SAA Ethiopia Hosts High-level Stakeholders Workshop on Harnessing Local Agricultural Inputs

Group photo of participants at the workshop
Group photo of participants at the workshop

Crop production in Ethiopia relies heavily on external inputs such as seeds, fertilizers, and crop protection chemicals. However, limited availability and rising costs of agrochemicals, particularly synthetic fertilizers, due to global tensions like Russia-Ukraine conflict and maritime transport impediments, have made these inputs harder to obtain and use. Additionally, there are growing concerns about environmental and health risks associated with external inputs.

As a result, boosting local agricultural input production and utilization is becoming critical. Strengthening local sourcing of agricultural production inputs is important for various reasons: reducing dependency on distant suppliers and mitigating risks associated with global supply chains, stimulating the local economy by creating job opportunities and supporting local businesses; ensuring better quality control and traceability of products; and fostering stronger community ties and a shared sense of purpose, thereby enhancing agricultural production.

Cognizant of this, the Sasakawa Africa Association (SAA) Ethiopia Office chose local inputs as the topic of its 2024 high-level stakeholder workshop. The workshop, titled "Harnessing local agricultural inputs for sustainable production, commercialization, and utilization" was held on May 31, 2024 in Adama. It was attended by representatives from the government, private sector, universities, research institutes, NGOs, media, and other organizations. The event featured several presentations and discussions on topics such as strengthening local inputs through regenerative agriculture, vermicompost production and supply, biochar technology usage, organic input production innovation, and push-pull technology.

In his welcoming remark, Dr. Fentahun Mengistu, the Country Director of SAA-Ethiopia, emphasized the importance of recognizing that Ethiopian farmers traditionally relied on natural inputs to fertilize their soils before the country began importing agro-inputs in the 1960s.  He pointed out that using local input is not a new concept. He also highlighted the current  minimal usage of  external inputs such as seeds, fertilizers, and pesticides, stressing the need  to increase their usage to an optimal level while also incorporating local inputs through Integrated Soil Fertility Management (ISFM) approach. The use of local organic inputs will not only reduce the cost of agricultural production but also help address import challenges, save foreign currency, and generate employment opportunities for the growing youth population. Therefore, it is essential to develop the capacity to produce these inputs locally at both the farmer and industrial levels, establish a robust distribution system, and enhance their utilization on farms.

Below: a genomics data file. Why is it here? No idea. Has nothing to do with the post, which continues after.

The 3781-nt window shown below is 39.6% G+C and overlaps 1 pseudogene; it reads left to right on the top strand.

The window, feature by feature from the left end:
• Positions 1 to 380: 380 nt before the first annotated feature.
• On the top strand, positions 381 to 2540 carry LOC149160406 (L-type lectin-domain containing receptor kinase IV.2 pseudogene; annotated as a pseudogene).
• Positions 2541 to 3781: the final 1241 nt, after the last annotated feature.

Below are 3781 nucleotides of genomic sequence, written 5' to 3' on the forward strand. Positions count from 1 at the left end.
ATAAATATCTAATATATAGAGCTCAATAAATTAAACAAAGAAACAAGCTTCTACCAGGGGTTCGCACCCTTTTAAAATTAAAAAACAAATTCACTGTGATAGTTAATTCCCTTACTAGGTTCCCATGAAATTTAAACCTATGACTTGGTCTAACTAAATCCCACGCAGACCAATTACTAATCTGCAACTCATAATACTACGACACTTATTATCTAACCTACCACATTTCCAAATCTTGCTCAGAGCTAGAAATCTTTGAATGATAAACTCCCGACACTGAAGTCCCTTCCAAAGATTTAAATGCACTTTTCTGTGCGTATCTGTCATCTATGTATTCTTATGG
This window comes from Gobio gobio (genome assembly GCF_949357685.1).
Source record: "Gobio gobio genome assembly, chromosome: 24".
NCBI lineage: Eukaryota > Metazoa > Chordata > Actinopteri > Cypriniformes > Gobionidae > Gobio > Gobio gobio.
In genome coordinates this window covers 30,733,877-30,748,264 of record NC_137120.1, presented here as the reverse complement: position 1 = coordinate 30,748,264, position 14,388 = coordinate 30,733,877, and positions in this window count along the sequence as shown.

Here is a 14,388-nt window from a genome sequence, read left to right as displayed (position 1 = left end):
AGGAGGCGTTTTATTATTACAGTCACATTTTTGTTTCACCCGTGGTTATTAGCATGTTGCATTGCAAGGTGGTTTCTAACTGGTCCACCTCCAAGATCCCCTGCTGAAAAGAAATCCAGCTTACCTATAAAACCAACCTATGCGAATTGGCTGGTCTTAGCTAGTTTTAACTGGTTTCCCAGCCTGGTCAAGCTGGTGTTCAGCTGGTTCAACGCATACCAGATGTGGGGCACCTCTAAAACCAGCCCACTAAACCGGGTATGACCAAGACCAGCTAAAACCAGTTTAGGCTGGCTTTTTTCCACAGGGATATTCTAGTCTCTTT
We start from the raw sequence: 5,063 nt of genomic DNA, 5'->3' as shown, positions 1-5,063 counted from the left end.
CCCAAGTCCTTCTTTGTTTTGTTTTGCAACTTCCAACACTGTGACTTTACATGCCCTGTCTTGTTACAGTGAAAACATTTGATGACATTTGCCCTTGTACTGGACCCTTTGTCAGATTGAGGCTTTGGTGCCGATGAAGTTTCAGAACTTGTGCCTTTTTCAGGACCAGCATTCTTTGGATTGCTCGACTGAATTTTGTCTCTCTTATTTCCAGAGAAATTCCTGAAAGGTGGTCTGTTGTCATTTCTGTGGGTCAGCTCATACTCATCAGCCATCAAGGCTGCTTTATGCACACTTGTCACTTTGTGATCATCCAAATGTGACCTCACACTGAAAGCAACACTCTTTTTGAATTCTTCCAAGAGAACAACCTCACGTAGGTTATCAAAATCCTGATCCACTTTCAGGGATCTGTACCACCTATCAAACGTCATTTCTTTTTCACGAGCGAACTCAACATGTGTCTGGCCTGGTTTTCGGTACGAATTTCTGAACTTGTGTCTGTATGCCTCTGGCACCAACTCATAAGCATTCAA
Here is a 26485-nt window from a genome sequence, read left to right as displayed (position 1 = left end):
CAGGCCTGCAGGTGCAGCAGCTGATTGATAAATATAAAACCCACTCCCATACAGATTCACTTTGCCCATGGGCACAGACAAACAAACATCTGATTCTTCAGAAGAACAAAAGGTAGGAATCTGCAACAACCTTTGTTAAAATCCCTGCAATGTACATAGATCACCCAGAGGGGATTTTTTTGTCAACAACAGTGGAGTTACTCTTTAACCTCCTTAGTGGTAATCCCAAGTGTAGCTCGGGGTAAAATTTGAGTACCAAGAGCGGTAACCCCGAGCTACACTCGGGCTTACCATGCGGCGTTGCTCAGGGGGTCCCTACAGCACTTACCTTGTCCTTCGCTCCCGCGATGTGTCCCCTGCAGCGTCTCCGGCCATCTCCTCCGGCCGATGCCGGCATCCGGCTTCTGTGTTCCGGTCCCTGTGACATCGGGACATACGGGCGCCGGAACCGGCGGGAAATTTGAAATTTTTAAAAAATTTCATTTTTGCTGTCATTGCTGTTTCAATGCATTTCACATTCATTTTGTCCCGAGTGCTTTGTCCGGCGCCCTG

Dr. Fentahun Mengistu giving his opening remarks

Dr. Mel Oluouch, Director of Strategic Partnership Office (SPO) SAA, emphasized in his keynote speech the importance of using traditional knowledge and farming practices that have been proven effective across generations. He also stressed the need to involve local communities in decision-making processes and knowledge sharing.

Dr. Mel Oluouch giving his keynote speech

Ato (Mr.) Abdusemed Abdo, representing the State Minister for Agriculture and Horticulture at the Ministry of Agriculture, stressed during his official opening that importing agro-inputs will not sustain agricultural development. He further mentioned the need to expedite the delayed construction of local fertilizer and lime manufacturing industries and enhance the utilization of local inputs to address issues like soil fertility decline and meet farmers’ needs for adequate agro-inputs.

Ato (Mr.) Abdusemed Abdo giving his official opening

Ministry of Agriculture Ethiopia: Harnessing local agricultural inputs for sustainable production, commercialization and utilization

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